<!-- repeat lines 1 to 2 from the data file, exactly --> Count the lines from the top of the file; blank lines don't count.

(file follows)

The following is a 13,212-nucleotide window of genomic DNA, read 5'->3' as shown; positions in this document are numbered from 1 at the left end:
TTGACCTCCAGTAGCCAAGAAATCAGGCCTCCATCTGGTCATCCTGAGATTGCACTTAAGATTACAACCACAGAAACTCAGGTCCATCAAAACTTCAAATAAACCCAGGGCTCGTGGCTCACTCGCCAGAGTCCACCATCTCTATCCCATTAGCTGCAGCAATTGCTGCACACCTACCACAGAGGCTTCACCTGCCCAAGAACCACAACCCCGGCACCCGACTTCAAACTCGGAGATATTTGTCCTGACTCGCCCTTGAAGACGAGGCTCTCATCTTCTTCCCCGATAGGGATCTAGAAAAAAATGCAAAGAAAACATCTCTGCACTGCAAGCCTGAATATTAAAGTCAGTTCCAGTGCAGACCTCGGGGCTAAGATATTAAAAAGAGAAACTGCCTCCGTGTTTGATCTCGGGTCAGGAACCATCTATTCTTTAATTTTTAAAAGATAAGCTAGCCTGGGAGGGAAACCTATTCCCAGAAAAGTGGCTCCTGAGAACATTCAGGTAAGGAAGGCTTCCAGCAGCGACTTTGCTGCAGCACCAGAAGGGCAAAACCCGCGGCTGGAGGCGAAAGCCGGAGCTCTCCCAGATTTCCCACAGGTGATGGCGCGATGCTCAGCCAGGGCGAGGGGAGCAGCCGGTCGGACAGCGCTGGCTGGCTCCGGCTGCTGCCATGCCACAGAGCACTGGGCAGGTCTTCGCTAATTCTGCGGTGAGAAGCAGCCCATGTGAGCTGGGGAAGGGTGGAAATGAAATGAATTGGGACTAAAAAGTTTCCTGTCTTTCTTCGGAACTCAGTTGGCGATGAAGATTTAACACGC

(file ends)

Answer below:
The following is a 13,212-nucleotide window of genomic DNA, read 5'->3' as shown; positions in this document are numbered from 1 at the left end:
TTGACCTCCAGTAGCCAAGAAATCAGGCCTCCATCTGGTCATCCTGAGATTGCACTTAAGATTACAACCACAGAAACTCAGGTCCATCAAAACTTCAAATAAACCCAGGGCTCGTGGCTCACTCGCCAGAGTCCACCATCTCTATCCCATTAGCTGCAGCAATTGCTGCACACCTACCACAGAGGCTTCACCTGCCCAAGAACCACAACCCCGGCACCCGACTTCAAACTCGGAGATATTTGTCCTGACTCGCCCTTGAAGACGAGGCTCTCATCTTCTTCCCCGATAGGGATCTAGAAAAAAATGCAAAGAAAACATCTCTGCACTGCAAGCCTGAATATTAAAGTCAGTTCCAGTGCAGACCTCGGGGCTAAGATATTAAAAAGAGAAACTGCCTCCGTGTTTGATCTCGGGTCAGGAACCATCTATTCTTTAATTTTTAAAAGATAAGCTAGCCTGGGAGGGAAACCTATTCCCAGAAAAGTGGCTCCTGAGAACATTCAGGTAAGGAAGGCTTCCAGCAGCGACTTTGCTGCAGCACCAGAAGGGCAAAACCCGCGGCTGGAGGCGAAAGCCGGAGCTCTCCCAGATTTCCCACAGGTGATGGCGCGATGCTCAGCCAGGGCGAGGGGAGCAGCCGGTCGGACAGCGCTGGCTGGCTCCGGCTGCTGCCATGCCACAGAGCACTGGGCAGGTCTTCGCTAATTCTGCGGTGAGAAGCAGCCCATGTGAGCTGGGGAAGGGTGGAAATGAAATGAATTGGGACTAAAAAGTTTCCTGTCTTTCTTCGGAACTCAGTTGGCGATGAAGATTTAACACGC